Republicans Losing Security Moms
WaPo is touting a new Pew survey showing that the so-called “Security Moms” are moving away from the Republican Party on page 1 of today’s edition.
Married women with children, the “security moms” whose concerns about terrorism made them an essential part of Republican victories in 2002 and 2004, are taking flight from GOP politicians this year in ways that appear likely to provide a major boost for Democrats in the midterm elections, according to polls and interviews. This critical group of swing voters — who are an especially significant factor in many of the most competitive suburban districts on which control of Congress will hinge — is more inclined to vote Democratic than at any point since Sept. 11, 2001, according to data compiled for The Washington Post by the Pew Research Center. Married mothers said in interviews here that they remain concerned about national security and the ability of Democrats to keep them safe from terrorist strikes. But surveys indicate Republicans are not benefiting from this phenomenon as they have before.
The study, which examined the views of married women with children from April through this week, found that they support Democrats for Congress by a 12-point margin, 50 percent to 38 percent. That is nearly a mirror-image reversal from a similar period in 2002, when this group backed Republicans 53 percent to 36 percent. In 2004, exit polls showed, Bush won a second term in part because 56 percent of married women with children supported him.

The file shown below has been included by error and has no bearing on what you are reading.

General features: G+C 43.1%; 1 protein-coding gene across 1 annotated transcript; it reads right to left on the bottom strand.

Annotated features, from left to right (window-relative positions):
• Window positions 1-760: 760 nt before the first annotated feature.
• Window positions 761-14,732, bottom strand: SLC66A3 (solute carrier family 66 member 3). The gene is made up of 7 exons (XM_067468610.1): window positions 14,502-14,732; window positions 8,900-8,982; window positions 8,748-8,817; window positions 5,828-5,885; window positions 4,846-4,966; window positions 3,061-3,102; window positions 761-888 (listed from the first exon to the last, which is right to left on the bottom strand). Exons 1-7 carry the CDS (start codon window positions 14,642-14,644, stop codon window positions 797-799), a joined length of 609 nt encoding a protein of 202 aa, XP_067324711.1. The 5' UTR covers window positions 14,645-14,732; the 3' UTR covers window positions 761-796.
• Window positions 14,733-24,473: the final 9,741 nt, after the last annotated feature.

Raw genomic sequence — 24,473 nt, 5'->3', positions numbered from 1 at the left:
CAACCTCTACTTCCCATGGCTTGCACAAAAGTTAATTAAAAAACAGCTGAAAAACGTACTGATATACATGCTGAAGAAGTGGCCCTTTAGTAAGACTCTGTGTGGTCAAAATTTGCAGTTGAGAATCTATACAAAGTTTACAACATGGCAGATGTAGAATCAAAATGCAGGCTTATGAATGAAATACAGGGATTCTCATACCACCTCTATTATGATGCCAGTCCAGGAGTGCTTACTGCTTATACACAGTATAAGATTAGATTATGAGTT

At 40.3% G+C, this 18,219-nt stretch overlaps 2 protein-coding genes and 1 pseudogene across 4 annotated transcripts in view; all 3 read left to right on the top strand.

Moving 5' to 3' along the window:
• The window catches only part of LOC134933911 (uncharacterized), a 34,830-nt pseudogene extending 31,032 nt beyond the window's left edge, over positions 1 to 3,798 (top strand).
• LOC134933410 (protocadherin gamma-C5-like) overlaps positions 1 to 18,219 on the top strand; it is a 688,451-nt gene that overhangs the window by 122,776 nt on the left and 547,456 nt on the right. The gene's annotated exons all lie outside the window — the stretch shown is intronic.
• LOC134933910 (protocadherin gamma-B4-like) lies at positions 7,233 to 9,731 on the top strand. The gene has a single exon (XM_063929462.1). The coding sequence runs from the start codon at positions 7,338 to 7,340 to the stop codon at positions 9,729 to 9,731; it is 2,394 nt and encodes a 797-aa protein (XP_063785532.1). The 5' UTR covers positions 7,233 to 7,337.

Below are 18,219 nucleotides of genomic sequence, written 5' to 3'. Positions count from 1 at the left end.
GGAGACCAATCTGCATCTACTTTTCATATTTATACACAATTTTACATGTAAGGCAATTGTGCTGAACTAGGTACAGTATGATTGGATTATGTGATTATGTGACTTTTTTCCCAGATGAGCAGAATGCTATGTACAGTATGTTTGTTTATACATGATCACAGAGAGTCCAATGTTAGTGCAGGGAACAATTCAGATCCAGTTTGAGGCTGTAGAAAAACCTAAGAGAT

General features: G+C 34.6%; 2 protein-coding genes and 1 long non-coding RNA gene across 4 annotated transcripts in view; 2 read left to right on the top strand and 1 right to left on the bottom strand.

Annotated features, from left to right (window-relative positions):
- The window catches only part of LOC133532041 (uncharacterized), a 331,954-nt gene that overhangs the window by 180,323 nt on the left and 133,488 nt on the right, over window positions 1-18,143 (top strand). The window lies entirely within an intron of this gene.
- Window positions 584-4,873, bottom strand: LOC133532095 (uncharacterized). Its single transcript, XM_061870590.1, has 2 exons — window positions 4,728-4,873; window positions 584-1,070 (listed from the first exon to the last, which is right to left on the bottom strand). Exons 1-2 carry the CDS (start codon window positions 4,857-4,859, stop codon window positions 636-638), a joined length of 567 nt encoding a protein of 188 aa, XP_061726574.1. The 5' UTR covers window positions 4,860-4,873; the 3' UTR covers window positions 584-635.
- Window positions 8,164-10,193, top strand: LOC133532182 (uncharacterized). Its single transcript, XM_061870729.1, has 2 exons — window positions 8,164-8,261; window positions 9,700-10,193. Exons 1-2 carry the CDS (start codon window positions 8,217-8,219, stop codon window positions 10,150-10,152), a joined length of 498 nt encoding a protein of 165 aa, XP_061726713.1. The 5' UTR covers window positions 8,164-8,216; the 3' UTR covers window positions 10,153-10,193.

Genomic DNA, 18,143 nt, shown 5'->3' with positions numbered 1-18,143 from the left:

In its latest poll of the general public, conducted after the news from London broke, Pew found a majority voicing concerns that Democrats were too weak on terrorism, the precise charge Republicans have made over the past 10 days. Yet an even larger majority said they fear Republicans would involve the United States in too many military operations. The result is a public that is essentially split over which party can best defeat terrorists. Washington Post-ABC News surveys found the Republicans held a 30-point average on the issue of terrorism in 2002-2004. But in the past two years, the GOP advantage has evaporated.
Moreover, terrorism does not have the salience as a political issue it did two years ago. In the latest Pew survey, only 2 percent of respondents cited it as the top issue they want to hear candidates discuss — and that was after the news from London. Voters are less moved by sudden scares like that episode than they might have been two years ago, Kohut said.
I suspect the last point, combined with frustration over the Iraq War dragging on much longer than anticipated, is the key. While the margin has closed, the public still trusts the Republicans more than the Democrats on security issues. Unfortunately for the GOP, terrorism has become part of the backdrop now and less a motivating factor.